The covering up of fraud by senior management teams

It’s awful when a company goes public.
Well, not really. When they’re listed on stock exchanges, they have a chance of becoming filthy rich. That’s the board, the initial venture capital, and the senior management. So it’s a wonder when there’s fraud involving management, you don’t hear about it much unless someone blows the whistle.
What really bugs me is that having been in the corporate world long enough, you hear stories. Stories of how people embezzle money, or steal patents, or even do worse things. What’s terrible isn’t just the act. It’s the fact that the buck doesn’t stop there.
There have been stories where whistleblowers get blacklisted from being hired again in management circles. There are also stories of the cover ups, so that the stock price doesn’t falter. Kept on the lowdown. The hush-hush.
Now what I speak of, is mainly hearsay, the grapevine, the rumor mill. But those that have been where I have been probably have heard similar things. The head of so-and-so division suddenly “resigns” to take another job elsewhere when there was not really any good reasoning behind the move. “Family matters” came up and someone leaves the company. I’m not saying that these things do not happen. Sure, there are all sorts of reasoning for leaving a corporation.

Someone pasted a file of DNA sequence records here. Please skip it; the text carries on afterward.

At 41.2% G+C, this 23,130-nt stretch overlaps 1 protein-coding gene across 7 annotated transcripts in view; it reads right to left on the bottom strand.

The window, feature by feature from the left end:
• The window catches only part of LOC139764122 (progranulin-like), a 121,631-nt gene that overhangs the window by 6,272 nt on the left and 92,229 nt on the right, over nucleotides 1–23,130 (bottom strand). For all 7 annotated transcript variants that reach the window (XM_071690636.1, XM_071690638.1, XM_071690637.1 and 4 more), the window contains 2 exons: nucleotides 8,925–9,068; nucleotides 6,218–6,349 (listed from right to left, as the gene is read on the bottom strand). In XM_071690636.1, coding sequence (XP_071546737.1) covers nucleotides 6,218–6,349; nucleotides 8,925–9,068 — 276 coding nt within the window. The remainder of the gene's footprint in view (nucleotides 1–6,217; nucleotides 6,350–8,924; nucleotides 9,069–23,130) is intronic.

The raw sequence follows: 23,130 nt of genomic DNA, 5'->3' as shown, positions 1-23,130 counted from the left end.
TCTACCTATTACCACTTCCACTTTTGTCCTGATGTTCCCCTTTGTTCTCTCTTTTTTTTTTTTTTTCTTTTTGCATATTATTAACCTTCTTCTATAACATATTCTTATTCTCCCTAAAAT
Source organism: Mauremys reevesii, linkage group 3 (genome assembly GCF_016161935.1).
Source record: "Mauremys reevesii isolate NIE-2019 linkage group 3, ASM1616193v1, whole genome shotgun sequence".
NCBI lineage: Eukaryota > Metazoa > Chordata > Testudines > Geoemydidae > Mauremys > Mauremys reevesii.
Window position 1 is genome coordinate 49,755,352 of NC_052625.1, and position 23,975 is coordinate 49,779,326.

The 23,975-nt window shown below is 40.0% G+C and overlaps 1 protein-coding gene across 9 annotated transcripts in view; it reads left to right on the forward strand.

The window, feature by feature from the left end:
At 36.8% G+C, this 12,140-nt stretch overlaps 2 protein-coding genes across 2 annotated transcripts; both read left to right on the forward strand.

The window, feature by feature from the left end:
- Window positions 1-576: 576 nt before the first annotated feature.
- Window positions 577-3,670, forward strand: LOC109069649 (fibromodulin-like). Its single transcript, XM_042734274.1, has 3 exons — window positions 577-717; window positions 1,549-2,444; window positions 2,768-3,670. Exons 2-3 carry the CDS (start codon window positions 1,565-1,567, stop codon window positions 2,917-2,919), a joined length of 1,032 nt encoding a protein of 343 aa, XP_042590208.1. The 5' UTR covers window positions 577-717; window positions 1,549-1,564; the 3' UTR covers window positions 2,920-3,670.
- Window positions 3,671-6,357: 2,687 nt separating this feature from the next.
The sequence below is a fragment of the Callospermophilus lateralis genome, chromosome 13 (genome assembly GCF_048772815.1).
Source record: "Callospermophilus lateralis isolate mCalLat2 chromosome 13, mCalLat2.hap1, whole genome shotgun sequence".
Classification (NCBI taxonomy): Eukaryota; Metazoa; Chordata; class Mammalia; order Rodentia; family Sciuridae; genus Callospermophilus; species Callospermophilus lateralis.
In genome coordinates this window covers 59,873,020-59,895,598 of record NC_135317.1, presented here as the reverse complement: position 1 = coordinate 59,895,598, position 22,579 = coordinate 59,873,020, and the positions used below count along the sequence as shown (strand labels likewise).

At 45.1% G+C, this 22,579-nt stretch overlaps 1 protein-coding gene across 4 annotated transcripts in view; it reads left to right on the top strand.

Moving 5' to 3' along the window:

But next time someone leaves and is a rather big fish, you just have to wonder… were they forced to resign? Did they do something bad? And what’s to stop them from committing the same act at a different company?
There is no company in their right mind that wouldn’t cover it up. In the age of stocks, your dollar amount ticking away across that ticker board is what drives business economics. One false move, and that frail number shall go tumbling. But it also makes you wonder how many unethical people out there are left to their devices.
It’s a scary thought, but it’s no urban legend. Just put your ear to the ground, and you’ll hear the whispers of corrupt executives waiting for the next big break.